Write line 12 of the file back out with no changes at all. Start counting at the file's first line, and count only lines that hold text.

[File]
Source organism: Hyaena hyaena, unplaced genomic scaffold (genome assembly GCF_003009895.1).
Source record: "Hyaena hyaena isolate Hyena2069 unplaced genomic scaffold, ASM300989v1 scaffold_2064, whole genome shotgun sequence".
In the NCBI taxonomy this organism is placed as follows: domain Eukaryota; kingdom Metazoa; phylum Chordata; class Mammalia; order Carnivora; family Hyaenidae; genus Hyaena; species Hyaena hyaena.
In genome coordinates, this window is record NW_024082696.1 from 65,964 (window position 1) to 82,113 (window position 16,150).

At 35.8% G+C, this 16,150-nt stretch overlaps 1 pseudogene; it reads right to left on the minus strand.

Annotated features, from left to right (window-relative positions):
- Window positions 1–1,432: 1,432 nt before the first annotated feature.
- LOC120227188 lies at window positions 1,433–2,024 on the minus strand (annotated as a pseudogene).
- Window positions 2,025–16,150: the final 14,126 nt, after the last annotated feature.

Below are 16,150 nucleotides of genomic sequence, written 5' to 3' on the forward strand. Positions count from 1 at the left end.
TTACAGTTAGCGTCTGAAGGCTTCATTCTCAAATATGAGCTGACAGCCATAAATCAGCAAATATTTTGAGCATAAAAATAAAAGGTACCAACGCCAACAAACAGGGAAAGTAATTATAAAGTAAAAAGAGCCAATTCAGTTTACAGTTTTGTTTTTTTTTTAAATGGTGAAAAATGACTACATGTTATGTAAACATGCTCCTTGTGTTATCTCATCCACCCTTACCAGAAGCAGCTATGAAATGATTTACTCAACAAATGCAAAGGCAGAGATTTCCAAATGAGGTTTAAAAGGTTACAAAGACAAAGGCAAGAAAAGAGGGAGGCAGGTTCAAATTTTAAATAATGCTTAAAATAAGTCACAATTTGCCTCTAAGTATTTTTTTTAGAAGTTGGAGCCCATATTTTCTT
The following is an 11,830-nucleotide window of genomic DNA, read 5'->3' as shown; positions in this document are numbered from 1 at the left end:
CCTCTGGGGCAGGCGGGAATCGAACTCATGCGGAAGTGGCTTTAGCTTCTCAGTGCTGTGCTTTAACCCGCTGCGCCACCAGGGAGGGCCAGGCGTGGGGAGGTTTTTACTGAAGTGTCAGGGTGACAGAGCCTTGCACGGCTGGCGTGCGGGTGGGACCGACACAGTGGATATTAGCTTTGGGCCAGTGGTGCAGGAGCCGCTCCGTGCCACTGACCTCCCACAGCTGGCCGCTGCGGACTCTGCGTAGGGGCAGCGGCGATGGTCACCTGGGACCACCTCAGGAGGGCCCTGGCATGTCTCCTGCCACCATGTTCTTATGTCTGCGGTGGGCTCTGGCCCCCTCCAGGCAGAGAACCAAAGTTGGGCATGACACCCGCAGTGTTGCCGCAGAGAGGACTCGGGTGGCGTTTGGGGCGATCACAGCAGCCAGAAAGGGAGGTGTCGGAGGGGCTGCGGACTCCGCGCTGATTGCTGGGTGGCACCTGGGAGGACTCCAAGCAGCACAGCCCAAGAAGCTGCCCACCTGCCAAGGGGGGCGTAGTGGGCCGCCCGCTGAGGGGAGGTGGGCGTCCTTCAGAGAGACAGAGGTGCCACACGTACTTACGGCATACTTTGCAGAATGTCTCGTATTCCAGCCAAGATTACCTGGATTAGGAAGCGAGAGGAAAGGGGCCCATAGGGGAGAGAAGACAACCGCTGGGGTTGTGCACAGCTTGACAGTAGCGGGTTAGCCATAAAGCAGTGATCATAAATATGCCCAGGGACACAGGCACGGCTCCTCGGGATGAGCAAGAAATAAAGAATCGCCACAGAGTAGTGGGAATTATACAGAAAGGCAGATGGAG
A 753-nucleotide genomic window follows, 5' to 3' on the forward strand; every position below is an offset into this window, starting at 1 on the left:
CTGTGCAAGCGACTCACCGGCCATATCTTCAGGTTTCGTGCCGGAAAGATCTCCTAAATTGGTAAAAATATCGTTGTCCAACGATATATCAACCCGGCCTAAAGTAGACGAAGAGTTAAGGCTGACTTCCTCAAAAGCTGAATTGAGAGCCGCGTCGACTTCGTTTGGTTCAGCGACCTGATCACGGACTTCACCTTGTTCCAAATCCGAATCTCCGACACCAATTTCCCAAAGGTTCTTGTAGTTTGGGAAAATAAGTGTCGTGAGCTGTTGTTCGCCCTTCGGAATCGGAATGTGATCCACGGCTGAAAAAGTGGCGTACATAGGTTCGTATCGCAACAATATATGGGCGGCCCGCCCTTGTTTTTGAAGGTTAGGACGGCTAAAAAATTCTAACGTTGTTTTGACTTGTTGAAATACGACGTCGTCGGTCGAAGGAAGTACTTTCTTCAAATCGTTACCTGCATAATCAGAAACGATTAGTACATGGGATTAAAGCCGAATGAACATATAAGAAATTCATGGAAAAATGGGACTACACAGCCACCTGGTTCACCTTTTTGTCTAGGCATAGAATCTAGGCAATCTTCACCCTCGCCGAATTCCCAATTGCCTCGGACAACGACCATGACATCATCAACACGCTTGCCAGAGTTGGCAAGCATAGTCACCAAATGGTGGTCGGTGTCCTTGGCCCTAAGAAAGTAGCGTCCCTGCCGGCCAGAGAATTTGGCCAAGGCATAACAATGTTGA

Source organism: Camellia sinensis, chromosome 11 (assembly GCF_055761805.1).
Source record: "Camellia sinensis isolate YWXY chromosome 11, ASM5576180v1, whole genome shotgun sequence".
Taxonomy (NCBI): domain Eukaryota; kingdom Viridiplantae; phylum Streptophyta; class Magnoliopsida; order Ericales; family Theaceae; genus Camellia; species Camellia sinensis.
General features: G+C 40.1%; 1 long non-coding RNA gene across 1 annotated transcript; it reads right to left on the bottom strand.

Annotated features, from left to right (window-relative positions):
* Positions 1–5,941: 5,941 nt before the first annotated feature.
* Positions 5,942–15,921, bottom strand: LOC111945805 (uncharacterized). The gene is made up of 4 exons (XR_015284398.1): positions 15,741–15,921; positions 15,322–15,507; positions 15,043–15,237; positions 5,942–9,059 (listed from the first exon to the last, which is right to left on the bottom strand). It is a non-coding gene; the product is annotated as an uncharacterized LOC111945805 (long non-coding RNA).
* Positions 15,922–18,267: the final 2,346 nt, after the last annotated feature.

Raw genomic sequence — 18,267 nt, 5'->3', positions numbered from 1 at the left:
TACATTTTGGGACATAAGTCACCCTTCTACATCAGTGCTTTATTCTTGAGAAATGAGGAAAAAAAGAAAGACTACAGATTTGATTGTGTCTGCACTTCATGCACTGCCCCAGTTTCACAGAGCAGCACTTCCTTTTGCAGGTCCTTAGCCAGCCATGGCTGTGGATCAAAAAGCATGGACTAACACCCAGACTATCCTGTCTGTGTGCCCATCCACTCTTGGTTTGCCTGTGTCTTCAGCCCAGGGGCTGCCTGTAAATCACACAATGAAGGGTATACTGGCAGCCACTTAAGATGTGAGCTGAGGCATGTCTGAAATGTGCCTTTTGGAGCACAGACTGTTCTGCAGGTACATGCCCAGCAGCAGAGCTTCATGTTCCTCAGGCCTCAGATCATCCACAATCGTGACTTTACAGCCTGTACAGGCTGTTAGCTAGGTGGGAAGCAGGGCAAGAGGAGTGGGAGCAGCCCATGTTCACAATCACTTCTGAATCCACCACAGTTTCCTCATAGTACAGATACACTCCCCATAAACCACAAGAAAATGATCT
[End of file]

The following is an 11,830-nucleotide window of genomic DNA, read 5'->3' as shown; positions in this document are numbered from 1 at the left end: